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Tandem Cycling A bicycle built for two. Want to find out more about this wonderful world of tandems? Check out this forum to talk with other tandem enthusiasts. Captains and stokers welcome!

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Old 02-09-10, 06:31 PM   #1
DanRH
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Ugh...my computer died on the daVinci. Any Garmin 705 users out there?

I hate when it happens. I swapped out the batteries for new. Still nothing. I use the Trek Incite ACH wireless on all my bikes but I believe this crappy weather and moisture is starting to kill them. Don't know...

Another excuse for me to buy a nice computer. So, I NEED (OK, I don't really need it but I want it) altitude and gradient...at least. Wireless also.

So, I know there are some Garmin users out there. Opinions, reviews, advice...Thanks
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Old 02-09-10, 06:36 PM   #2
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I think mine is great. I would get the speed/cad transducer. I use the mapping to ride new routes I plan ahead of time. If you don't need the mapping you can go with the 500.
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Old 02-09-10, 08:47 PM   #3
rdtompki
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Dan,
I've got a 705 in front, 305 in back. I've had absolutely no problem with either unit. Well maybe one shutdown. The Garmin documentation leaves a lot to be desired (I'm being kind). All the basic functions are straightforward, but there are a few different ways to navigate. If you use gpx files with the unit set to "don't reroute" you'll get pop-up prompts for turns, etc. I've come to prefer tcx files (courses) which give a small pop-up right at the turn, but have a few advantages: the unit displays a blue line of your entire intended course, you can preview elevation on a screen (can't do so with gpx) and there is no chance the sneaky Garmin software will take a shortcut.

The display is reasonable, but a bit reflective. I keep it angled slightly away from my sight line so that my jersey doesn't reflect in the screen. I also have been running the backlight on; I don't know if I would make an entire century, but 50-60 miles would be no problem.

You don't want to map a course on the unit itself. While theoretically possible the screen is very small and it would take you forever. You'll want a Garmin street map set and I would recommend the DVD over the SD card, but I wouldn't bother with using Mapsource. Lots of websites out there: mapmyride, bikeroutetoaster, bikely(sp?), ridewithgps, .... I like ridewithgps so far since it's advertisement-free and fast, but two guys in Oregon (students or post-grads?) who knows how long it will last. There is a problem with ridewithgps that they are fixing regarding course points, which are the turn indicators, but it's an easy fix so I'm hopeful I can deep-six the program I wrote to insert correct timing in the file. I particularly like that ridewithgps supports bike paths, but I'm sure some of the other sites do as well.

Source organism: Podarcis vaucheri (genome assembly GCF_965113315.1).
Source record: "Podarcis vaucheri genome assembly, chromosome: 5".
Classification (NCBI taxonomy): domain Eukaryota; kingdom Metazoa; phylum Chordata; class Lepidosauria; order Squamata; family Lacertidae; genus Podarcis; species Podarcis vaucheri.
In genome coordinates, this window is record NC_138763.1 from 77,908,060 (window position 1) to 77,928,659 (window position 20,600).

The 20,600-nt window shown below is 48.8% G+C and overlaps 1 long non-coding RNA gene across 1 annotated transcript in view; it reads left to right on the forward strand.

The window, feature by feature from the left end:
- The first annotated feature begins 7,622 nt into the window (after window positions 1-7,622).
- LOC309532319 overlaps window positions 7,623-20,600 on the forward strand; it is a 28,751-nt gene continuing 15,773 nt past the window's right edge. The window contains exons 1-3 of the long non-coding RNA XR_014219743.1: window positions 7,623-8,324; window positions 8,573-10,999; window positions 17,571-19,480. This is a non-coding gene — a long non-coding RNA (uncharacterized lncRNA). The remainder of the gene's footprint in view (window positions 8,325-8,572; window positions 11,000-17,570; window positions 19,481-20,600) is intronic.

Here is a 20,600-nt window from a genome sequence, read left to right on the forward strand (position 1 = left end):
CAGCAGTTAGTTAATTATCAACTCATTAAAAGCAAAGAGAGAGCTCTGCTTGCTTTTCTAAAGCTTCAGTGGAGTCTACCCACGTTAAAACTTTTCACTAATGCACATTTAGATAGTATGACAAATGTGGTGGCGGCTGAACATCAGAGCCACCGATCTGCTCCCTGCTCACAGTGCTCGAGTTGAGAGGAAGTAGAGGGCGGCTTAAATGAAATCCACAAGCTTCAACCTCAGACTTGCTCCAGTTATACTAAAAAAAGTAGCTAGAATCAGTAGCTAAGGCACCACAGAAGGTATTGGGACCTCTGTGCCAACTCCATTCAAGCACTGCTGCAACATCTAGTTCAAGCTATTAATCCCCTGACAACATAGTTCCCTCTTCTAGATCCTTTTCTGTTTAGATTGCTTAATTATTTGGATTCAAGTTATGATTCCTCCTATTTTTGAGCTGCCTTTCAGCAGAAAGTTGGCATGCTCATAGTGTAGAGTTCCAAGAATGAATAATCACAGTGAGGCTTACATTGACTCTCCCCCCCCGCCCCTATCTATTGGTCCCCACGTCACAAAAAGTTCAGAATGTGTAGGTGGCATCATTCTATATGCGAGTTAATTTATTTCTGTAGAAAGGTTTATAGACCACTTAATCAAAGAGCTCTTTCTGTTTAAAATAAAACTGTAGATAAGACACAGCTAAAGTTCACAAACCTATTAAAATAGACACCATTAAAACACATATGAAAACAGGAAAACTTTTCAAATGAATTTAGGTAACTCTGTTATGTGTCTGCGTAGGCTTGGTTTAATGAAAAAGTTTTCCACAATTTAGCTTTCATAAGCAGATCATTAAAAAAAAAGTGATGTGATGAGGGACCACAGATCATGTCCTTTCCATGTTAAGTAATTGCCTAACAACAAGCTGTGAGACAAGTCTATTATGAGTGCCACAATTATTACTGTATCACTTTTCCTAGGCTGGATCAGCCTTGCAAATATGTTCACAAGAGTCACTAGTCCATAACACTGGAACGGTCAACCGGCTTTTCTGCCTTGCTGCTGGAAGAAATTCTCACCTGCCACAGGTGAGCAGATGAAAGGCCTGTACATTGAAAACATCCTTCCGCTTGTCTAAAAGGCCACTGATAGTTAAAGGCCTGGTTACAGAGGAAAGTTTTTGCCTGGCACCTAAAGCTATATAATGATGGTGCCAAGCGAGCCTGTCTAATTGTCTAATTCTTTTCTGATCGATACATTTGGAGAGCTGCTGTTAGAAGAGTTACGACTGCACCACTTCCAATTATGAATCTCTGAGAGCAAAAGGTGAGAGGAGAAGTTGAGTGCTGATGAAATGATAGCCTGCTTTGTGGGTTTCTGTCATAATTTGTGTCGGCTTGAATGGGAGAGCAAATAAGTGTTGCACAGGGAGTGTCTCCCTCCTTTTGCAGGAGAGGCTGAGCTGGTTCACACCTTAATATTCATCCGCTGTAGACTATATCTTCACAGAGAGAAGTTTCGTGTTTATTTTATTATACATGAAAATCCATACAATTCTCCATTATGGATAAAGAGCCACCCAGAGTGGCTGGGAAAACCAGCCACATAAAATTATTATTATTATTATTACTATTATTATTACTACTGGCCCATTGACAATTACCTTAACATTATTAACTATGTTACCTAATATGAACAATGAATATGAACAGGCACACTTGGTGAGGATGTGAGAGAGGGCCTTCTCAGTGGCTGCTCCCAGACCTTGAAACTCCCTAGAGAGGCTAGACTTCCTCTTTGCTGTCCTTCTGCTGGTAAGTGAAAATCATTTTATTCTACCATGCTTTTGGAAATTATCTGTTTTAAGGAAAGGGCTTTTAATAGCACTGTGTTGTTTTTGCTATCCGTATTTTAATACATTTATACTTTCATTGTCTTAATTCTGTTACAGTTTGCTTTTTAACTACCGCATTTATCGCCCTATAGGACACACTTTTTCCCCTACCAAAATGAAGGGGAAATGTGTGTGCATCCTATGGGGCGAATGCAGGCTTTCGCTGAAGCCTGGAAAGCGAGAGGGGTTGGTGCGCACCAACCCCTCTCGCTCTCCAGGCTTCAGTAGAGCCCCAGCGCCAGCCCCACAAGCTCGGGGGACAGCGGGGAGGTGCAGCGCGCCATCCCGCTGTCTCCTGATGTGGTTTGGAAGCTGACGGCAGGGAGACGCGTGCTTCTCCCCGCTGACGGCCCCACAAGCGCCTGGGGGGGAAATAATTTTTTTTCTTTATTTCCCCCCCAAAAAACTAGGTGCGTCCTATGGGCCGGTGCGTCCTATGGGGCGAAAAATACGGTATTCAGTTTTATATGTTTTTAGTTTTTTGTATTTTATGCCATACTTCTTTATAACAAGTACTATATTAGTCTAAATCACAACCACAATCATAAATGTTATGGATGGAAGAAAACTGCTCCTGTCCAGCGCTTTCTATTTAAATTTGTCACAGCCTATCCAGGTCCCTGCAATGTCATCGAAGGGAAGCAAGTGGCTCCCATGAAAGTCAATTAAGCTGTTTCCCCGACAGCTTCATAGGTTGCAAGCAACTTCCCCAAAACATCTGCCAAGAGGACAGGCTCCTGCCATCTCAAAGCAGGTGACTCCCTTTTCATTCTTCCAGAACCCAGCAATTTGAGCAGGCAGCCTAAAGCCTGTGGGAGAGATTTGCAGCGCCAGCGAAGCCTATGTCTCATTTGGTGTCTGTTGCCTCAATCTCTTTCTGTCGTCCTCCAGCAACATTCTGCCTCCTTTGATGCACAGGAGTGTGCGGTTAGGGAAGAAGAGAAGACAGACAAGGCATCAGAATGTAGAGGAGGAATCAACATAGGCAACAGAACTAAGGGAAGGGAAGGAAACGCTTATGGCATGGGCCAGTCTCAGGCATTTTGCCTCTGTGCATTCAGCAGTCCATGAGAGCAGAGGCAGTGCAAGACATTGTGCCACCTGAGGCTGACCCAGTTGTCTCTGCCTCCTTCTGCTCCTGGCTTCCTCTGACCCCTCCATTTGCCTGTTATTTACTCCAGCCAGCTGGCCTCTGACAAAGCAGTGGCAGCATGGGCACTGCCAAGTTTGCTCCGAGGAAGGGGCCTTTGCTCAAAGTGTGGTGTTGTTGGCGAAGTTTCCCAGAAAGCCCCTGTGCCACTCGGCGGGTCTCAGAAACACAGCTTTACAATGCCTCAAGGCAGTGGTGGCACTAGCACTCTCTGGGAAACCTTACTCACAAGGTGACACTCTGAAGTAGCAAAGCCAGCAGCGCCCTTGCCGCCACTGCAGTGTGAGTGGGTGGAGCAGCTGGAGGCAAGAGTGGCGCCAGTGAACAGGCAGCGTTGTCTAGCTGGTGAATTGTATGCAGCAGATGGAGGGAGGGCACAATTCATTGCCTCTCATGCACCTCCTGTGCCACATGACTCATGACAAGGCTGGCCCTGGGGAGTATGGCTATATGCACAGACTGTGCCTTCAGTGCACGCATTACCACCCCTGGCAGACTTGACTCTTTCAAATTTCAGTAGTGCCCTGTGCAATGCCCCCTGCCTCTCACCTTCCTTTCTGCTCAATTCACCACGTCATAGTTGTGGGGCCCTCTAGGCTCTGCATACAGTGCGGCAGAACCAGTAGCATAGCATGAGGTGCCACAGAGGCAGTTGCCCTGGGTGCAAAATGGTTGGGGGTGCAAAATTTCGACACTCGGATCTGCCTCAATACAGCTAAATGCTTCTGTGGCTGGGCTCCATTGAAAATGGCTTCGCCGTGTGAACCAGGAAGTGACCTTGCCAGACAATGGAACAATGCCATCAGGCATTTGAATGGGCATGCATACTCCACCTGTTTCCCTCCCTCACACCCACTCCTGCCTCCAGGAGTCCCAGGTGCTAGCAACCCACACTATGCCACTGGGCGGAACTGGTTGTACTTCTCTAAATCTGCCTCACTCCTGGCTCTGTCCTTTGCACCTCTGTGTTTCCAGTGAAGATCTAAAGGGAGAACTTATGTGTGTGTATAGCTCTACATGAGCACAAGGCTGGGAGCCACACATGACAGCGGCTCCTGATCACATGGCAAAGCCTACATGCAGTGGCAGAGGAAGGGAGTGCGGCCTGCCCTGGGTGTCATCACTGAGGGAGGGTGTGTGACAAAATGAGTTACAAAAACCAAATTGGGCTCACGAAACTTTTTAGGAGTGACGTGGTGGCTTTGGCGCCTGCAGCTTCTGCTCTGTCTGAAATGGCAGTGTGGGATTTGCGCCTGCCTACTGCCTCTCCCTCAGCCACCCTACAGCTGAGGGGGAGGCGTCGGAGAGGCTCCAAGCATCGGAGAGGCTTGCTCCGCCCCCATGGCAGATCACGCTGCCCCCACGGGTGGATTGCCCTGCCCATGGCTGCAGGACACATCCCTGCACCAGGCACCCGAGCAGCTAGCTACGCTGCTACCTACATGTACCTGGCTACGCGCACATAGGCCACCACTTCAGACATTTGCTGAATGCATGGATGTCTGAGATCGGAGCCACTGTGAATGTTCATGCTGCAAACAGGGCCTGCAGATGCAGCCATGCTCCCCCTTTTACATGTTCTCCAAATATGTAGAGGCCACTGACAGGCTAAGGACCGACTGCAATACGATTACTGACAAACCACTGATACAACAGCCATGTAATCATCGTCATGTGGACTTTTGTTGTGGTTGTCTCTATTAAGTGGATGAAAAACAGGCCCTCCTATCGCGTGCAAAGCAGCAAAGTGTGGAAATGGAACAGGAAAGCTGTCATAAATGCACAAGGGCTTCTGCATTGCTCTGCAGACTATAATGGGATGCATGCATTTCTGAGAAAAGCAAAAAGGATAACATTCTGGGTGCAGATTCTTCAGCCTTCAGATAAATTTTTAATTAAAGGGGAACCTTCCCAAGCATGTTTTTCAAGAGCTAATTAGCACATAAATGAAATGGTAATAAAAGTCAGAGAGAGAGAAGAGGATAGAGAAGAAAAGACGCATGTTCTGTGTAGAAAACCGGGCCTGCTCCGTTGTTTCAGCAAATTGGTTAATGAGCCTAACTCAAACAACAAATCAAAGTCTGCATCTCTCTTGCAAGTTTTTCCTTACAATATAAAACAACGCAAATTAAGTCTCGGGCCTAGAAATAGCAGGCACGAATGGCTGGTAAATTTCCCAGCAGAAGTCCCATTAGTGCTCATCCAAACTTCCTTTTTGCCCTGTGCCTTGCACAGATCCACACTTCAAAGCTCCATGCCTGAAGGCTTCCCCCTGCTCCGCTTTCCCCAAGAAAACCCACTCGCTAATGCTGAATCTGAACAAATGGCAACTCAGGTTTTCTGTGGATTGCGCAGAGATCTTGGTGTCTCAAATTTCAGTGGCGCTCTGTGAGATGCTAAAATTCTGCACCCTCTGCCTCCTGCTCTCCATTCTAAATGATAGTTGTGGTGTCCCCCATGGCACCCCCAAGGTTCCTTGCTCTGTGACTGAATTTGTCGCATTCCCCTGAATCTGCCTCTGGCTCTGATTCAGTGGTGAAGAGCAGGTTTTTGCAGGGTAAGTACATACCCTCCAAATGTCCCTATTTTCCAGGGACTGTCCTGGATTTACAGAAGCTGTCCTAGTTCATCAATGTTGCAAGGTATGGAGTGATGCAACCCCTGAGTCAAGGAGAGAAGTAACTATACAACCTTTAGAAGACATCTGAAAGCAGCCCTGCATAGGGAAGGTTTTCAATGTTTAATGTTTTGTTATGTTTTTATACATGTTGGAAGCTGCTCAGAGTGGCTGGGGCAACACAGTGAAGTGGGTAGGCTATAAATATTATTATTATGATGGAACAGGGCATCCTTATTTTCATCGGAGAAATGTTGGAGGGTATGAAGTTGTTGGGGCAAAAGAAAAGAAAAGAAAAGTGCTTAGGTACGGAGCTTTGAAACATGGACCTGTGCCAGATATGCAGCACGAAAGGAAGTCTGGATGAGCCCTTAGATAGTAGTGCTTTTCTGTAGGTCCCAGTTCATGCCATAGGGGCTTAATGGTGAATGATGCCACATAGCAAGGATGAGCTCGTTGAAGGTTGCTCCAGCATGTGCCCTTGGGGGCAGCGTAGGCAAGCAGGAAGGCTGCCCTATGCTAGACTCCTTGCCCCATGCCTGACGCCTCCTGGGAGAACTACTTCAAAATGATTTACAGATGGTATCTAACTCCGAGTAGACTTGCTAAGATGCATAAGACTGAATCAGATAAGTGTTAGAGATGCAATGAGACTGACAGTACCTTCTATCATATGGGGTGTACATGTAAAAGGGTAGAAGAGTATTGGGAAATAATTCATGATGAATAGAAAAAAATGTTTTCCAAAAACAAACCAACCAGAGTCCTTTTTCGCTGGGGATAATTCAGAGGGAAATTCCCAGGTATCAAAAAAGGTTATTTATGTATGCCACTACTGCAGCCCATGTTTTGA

I do like the grade readout. I don't know how accurate it is, but it's very consistent and is a good predictor of how much trouble Sherrill and I are in.

The virtual partner could be a lot of fun especially if one rode a handful of different courses for training or just save your favorite rides and when you're going to repeat, reload the previous or your fastest trip and use the virtually partner to flog the stoker for more power.

Hope this helps. Just ping me if you'd like more info.
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Old 02-09-10, 10:52 PM   #4
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Wow! with a review like that it makes my review petty. I like my 705. Never had an issue. I like that I can download my rides. Keeps my heartrate low when I am riding a downhill curvy road that I am new at [I can tell what turn is coming and how sharp]. I enjoy the grade and feel it is fairly acurate since I live on a 15% grade hill and it reads 15%. I have used it on a double century and with only one charge. Oh yeah, I like the HR feature so I can keep my effort where it needs to be. Buy a second bike mount since the early ones break but the newer ones seem to be better [nice to have a backup now verses waiting a couple of weeks].
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Old 02-09-10, 10:59 PM   #5
Ritterview
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We have a 705 in front and a 305 in back.
  • It is great to have maps and directions. On a single bike it isn't such a big deal if you are uncertain as to your whereabouts and route, but no captain relishes a query of "Are we lost?" With the 705, you'll know where you are, and how to get to where you want to go. This keeps the stoker pacified.
    .
  • The 705 also has everything else you'll want to know, such as HR, grade, cadence, elevation, total ascent, etc
  • Something else you'll appreciate with the 705 is the large color backlit screen. You can read it at a glance, unlike many displays. I find the 305, for example, difficult to read.